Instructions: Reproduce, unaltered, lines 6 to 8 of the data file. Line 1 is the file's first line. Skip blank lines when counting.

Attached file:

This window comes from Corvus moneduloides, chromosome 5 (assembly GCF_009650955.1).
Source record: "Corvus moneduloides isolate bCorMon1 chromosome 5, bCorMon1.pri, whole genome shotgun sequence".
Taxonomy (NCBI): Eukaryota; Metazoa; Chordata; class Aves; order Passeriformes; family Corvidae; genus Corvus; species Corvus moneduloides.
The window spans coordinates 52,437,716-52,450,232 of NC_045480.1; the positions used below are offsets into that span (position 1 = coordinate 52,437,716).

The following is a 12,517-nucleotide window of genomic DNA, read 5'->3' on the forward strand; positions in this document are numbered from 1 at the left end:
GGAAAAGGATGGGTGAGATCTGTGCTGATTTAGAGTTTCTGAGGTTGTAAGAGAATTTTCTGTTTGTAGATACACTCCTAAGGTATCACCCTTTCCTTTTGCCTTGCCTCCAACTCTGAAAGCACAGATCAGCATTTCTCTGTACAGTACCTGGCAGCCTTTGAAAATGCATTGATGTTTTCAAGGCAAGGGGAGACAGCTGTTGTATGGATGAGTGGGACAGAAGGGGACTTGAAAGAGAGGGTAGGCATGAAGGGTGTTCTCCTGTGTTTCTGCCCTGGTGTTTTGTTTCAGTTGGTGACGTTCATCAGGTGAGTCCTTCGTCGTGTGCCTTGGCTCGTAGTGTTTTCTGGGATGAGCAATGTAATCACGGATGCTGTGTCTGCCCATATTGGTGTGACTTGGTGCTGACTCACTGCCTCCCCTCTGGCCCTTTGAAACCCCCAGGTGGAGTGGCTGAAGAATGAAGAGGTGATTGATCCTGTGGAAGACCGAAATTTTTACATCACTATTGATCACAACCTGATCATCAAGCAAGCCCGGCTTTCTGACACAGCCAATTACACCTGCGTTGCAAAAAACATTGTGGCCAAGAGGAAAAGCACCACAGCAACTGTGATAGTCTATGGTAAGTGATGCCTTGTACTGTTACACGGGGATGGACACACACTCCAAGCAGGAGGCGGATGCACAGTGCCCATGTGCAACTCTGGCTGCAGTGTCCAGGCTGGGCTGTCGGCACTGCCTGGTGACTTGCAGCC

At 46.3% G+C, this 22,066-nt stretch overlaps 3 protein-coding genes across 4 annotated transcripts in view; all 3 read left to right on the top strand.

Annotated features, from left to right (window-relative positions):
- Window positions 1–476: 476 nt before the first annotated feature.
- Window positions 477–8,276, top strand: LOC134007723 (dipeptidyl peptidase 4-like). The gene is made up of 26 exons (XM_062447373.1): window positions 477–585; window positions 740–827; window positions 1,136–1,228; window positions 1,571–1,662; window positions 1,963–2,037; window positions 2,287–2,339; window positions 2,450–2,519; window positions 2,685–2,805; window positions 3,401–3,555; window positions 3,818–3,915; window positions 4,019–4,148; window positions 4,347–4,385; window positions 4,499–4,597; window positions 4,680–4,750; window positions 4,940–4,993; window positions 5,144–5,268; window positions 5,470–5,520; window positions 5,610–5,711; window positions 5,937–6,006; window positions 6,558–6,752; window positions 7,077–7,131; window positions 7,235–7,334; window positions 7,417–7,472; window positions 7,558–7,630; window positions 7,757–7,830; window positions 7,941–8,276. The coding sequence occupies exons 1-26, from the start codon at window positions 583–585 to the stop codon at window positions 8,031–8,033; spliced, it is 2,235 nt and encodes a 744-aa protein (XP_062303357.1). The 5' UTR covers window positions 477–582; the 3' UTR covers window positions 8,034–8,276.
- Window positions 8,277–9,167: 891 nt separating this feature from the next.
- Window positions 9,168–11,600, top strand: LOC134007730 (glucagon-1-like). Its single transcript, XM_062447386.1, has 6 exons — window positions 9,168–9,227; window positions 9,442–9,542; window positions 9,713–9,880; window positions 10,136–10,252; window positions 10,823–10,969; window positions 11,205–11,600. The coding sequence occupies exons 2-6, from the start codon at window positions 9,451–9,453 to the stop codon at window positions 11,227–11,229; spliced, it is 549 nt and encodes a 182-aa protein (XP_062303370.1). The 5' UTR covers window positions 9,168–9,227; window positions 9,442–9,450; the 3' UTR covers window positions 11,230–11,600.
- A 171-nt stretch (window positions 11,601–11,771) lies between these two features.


GGAAAAGGATGGGTGAGATCTGTGCTGATTTAGAGTTTCTGAGGTTGTAAGAGAATTTTCTGTTTGTAGATACACTCCTAAGGTATCACCCTTTCCTTTTGCCTTGCCTCCAACTCTGAAAGCACAGATCAGCATTTCTCTGTACAGTACCTGGCAGCCTTTGAAAATGCATTGATGTTTTCAAGGCAAGGGGAGACAGCTGTTGTATGGATGAGTGGGACAGAAGGGGACTTGAAAGAGAGGGTAGGCATGAAGGGTGTTCTCCTGTGTTTCTGCCCTGGTGTTTTGTTTCAGTTGGTGACGTTCATCAGGTGAGTCCTTCGTCGTGTGCCTTGGCTCGTAGTGTTTTCTGGGATGAGCAATGTAATCACGGATGCTGTGTCTGCCCATATTGGTGTGACTTGGTGCTGACTCACTGCCTCCCCTCTGGCCCTTTGAAACCCCCAGGTGGAGTGGCTGAAGAATGAAGAGGTGATTGATCCTGTGGAAGACCGAAATTTTTACATCACTATTGATCACAACCTGATCATCAAGCAAGCCCGGCTTTCTGACACAGCCAATTACACCTGCGTTGCAAAAAACATTGTGGCCAAGAGGAAAAGCACCACAGCAACTGTGATAGTCTATGGTAAGTGATGCCTTGTACTGTTACACGGGGATGGACACACACTCCAAGCAGGAGGCGGATGCACAGTGCCCATGTGCAACTCTGGCTGCAGTGTCCAGGCTGGGCTGTCGGCACTGCCTGGTGACTTGCAGCC

At 46.3% G+C, this 22,066-nt stretch overlaps 3 protein-coding genes across 4 annotated transcripts in view; all 3 read left to right on the top strand.

Annotated features, from left to right (window-relative positions):